At the same time, this “management-focused” type of farming has attracted more young farmers into farming, Joseph claimed, and not just into dairying. “On a grass-fed farm, there’s no day like today. It’s hot, it’s cold, it’s wet, it’s dry; the grass is growing or it’s not.” “It’s really a thinking person’s farm above all else, and that’s not for everyone. It’s not that grain-based farming doesn’t focus on management, but being able to feed a scoop of grain covers a lot of sins, doesn’t it?
The average age of a farmer in Maple Hill “is probably still in the mid-40s, which is about 20 years younger than for agriculture in general and dairy on top of it,” he said.
“My greatest fear is that we get a definition of renewal that is fun and easy.”
On top of being grass-fed and organic, Maple Hill is also committed to regenerative farming practices. Going back to the beginning, the shift to regenerative was born of necessity, as Joseph explains: “When we started doing this, regenerative wasn’t even a word yet. I always say that Maple Hill farmers were regenerative before regenerative was a thing, because to do this kind of farming You have to be fresh.
“But we were on our own in this, so we had a grassroots culture from the bottom up and we just figured it out — how to graze differently, how to manage these cows.
“If you want to produce milk from grass consistently for many years, you have to do it in a regenerative way – by constantly improving the land and the grass, by using that solar energy and making the land and the cows work together so that you can leave more nutrients in the soil than they were.” When I started.
This is called a flywheel. “For most Maple Hill farmers who join us, this renewal process takes 3 to 5 years. From leaving the old system, and taking advantage of the knowledge that we have now about how to graze and how to manage cows, that renewal begins and then eventually in the third year to Fifth, the flywheel starts turning. Your soil is able to hold more water, and the grass becomes richer in sugar, which helps the cows produce more milk.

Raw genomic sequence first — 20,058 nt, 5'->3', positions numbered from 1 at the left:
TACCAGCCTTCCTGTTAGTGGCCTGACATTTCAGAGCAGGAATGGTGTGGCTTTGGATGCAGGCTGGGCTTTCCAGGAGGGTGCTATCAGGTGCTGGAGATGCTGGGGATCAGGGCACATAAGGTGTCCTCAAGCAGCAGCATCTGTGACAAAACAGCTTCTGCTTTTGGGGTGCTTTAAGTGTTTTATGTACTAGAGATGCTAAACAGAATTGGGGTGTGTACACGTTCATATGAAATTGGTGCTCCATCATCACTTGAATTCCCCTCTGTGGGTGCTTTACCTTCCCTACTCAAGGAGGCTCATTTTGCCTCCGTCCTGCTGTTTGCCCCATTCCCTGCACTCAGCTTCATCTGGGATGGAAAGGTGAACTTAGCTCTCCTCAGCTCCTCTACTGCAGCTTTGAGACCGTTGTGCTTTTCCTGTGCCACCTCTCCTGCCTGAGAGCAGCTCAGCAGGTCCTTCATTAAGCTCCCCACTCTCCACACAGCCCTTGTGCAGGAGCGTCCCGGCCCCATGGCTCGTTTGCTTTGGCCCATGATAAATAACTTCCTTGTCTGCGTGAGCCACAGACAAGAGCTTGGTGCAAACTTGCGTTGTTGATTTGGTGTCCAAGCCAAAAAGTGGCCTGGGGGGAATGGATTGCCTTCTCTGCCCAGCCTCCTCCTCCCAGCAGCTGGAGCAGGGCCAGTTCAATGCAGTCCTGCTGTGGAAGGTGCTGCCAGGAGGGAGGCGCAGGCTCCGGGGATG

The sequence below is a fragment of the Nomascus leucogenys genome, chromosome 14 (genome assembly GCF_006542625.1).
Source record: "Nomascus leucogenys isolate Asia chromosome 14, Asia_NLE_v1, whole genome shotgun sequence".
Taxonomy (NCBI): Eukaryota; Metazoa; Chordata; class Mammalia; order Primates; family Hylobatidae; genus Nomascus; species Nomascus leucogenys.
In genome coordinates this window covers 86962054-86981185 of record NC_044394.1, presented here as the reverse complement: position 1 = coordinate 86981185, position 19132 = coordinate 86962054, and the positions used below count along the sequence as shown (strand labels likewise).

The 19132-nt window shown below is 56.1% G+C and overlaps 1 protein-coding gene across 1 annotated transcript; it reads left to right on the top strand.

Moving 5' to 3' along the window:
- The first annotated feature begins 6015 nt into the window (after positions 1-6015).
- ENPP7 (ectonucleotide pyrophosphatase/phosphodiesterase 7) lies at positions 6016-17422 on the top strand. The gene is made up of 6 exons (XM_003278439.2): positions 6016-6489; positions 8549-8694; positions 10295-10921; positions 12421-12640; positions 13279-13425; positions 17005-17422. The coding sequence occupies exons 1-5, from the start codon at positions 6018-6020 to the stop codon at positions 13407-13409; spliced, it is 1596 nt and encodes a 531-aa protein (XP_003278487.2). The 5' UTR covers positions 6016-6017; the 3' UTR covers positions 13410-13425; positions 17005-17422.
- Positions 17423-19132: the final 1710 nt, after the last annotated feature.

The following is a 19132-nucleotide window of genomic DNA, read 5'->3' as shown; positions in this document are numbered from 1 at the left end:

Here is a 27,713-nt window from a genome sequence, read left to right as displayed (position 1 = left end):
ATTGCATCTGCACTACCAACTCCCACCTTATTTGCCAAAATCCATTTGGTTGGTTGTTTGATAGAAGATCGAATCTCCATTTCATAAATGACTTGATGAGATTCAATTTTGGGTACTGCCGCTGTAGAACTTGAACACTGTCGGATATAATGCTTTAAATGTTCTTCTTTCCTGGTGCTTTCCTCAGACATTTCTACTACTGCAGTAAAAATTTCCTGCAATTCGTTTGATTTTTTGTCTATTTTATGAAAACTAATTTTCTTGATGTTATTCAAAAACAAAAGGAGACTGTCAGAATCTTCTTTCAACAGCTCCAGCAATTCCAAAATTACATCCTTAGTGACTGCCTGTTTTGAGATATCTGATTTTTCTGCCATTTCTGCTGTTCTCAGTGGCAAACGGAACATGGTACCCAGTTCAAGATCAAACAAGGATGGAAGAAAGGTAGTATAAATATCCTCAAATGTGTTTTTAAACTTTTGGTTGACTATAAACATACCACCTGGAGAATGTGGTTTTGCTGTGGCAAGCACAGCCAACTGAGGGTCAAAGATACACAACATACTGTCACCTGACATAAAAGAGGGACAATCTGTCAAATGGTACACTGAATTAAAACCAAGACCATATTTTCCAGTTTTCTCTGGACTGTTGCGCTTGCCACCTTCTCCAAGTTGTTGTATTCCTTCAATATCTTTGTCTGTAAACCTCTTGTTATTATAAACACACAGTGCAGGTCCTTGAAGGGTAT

“We didn’t know we were doing it at the time, but we had to do it to survive. We couldn’t afford to use those organic inputs, so a renewable species came to us.”
But as the debate over what constitutes regenerative heats up today more than ever, Joseph said he is concerned that this type of agriculture is not being defined. “Renewal means 50 different things to 50 different people, especially in the business world.
“What bothers me a little is that everyone is ‘renewed’ when I know very well what that actually means. Renewal by spreadsheet is not what we do. It’s the real deal. I hope we figure out how to better communicate what that means so it becomes more meaningful.” .
When asked to elaborate, he said that much of what is happening currently is “redefining what has already been done versus making the big changes that need to happen for that to be the case.” “At the farmer level, in order to do regeneration, farmers are putting their livelihoods at risk,” he said.